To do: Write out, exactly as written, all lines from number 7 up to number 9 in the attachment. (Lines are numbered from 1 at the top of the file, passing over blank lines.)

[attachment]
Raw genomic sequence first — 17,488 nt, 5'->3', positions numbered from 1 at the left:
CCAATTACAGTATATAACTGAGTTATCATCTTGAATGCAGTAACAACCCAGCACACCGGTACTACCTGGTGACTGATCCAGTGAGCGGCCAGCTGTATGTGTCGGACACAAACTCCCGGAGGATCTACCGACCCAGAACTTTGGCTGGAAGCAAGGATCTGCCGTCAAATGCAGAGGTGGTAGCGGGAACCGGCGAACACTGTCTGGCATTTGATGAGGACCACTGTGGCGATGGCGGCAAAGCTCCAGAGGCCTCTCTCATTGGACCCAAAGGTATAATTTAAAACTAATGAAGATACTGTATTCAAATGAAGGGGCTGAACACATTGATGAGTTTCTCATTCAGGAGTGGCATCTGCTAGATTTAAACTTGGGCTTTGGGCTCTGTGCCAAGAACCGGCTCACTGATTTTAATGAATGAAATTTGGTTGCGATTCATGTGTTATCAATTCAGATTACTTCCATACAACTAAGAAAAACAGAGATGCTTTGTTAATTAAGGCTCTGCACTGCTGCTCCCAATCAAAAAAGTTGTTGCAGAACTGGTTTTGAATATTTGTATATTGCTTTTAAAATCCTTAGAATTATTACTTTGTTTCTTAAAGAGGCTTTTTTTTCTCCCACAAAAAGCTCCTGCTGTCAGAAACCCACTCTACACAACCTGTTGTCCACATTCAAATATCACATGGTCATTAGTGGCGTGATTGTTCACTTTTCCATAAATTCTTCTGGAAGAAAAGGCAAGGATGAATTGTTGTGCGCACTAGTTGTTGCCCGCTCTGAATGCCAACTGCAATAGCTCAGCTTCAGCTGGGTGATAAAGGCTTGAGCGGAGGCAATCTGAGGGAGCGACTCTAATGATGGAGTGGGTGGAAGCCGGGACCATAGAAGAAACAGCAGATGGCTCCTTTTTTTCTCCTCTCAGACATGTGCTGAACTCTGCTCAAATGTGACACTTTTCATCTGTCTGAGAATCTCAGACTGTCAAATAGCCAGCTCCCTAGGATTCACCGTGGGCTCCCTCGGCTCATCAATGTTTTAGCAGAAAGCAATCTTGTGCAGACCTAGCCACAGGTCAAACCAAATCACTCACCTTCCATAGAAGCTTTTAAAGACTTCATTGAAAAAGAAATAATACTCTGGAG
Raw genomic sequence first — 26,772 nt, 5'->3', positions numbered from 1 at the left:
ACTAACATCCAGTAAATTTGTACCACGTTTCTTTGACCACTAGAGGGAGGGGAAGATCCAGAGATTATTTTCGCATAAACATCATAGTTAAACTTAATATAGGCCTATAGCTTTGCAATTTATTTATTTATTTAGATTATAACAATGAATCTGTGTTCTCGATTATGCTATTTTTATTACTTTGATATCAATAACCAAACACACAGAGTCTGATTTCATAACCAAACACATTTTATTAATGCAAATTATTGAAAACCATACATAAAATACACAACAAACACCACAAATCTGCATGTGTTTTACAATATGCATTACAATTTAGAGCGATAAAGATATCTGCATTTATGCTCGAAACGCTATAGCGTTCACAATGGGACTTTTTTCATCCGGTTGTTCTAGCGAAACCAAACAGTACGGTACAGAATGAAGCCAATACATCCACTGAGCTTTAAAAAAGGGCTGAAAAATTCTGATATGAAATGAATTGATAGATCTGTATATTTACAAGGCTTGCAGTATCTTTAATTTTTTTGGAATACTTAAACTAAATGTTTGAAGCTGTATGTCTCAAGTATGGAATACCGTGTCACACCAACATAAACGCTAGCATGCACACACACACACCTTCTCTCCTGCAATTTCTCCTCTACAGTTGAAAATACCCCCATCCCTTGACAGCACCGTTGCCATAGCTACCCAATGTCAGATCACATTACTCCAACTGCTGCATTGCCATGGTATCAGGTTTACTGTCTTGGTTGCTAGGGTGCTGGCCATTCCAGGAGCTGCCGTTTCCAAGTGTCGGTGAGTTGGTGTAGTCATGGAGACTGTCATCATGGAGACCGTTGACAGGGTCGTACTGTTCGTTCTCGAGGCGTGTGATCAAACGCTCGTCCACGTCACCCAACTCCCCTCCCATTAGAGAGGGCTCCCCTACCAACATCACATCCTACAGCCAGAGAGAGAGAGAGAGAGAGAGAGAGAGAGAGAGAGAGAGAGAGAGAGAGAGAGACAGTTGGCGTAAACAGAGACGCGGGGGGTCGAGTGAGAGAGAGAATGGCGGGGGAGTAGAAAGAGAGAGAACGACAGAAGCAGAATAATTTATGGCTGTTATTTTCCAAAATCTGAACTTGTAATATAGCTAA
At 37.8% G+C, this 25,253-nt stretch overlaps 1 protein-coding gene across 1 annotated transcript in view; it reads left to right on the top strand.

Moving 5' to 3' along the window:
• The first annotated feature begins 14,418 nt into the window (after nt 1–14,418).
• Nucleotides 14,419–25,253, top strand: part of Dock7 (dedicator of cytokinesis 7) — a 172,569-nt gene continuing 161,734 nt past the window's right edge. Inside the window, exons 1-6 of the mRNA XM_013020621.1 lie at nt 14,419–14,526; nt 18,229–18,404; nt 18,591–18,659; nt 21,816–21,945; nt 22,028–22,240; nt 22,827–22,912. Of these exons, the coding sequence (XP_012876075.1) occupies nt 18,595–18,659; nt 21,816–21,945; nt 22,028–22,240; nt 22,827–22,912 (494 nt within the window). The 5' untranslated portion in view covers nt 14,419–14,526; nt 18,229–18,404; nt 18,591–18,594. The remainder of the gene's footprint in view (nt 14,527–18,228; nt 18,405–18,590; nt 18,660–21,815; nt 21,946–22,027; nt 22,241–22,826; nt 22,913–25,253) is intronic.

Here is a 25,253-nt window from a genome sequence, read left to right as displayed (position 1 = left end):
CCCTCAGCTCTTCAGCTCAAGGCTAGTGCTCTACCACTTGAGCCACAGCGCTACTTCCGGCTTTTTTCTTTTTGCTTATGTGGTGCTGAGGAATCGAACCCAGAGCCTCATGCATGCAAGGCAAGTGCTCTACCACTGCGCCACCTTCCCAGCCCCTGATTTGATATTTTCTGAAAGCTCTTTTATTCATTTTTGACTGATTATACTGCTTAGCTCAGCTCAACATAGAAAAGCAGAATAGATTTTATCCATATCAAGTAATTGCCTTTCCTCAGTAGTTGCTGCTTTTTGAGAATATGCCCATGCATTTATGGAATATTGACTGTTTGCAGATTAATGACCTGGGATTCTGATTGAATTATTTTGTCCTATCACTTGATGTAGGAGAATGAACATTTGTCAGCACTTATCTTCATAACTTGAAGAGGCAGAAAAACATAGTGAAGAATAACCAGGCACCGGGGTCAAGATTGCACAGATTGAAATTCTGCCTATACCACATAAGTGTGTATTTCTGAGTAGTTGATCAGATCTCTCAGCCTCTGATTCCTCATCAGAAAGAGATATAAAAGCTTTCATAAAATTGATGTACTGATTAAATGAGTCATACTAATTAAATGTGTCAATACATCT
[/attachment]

• The first annotated feature begins 14,418 nt into the window (after nt 1–14,418).
• Nucleotides 14,419–25,253, top strand: part of Dock7 (dedicator of cytokinesis 7) — a 172,569-nt gene continuing 161,734 nt past the window's right edge. Inside the window, exons 1-6 of the mRNA XM_013020621.1 lie at nt 14,419–14,526; nt 18,229–18,404; nt 18,591–18,659; nt 21,816–21,945; nt 22,028–22,240; nt 22,827–22,912. Of these exons, the coding sequence (XP_012876075.1) occupies nt 18,595–18,659; nt 21,816–21,945; nt 22,028–22,240; nt 22,827–22,912 (494 nt within the window). The 5' untranslated portion in view covers nt 14,419–14,526; nt 18,229–18,404; nt 18,591–18,594. The remainder of the gene's footprint in view (nt 14,527–18,228; nt 18,405–18,590; nt 18,660–21,815; nt 21,946–22,027; nt 22,241–22,826; nt 22,913–25,253) is intronic.

Here is a 25,253-nt window from a genome sequence, read left to right as displayed (position 1 = left end):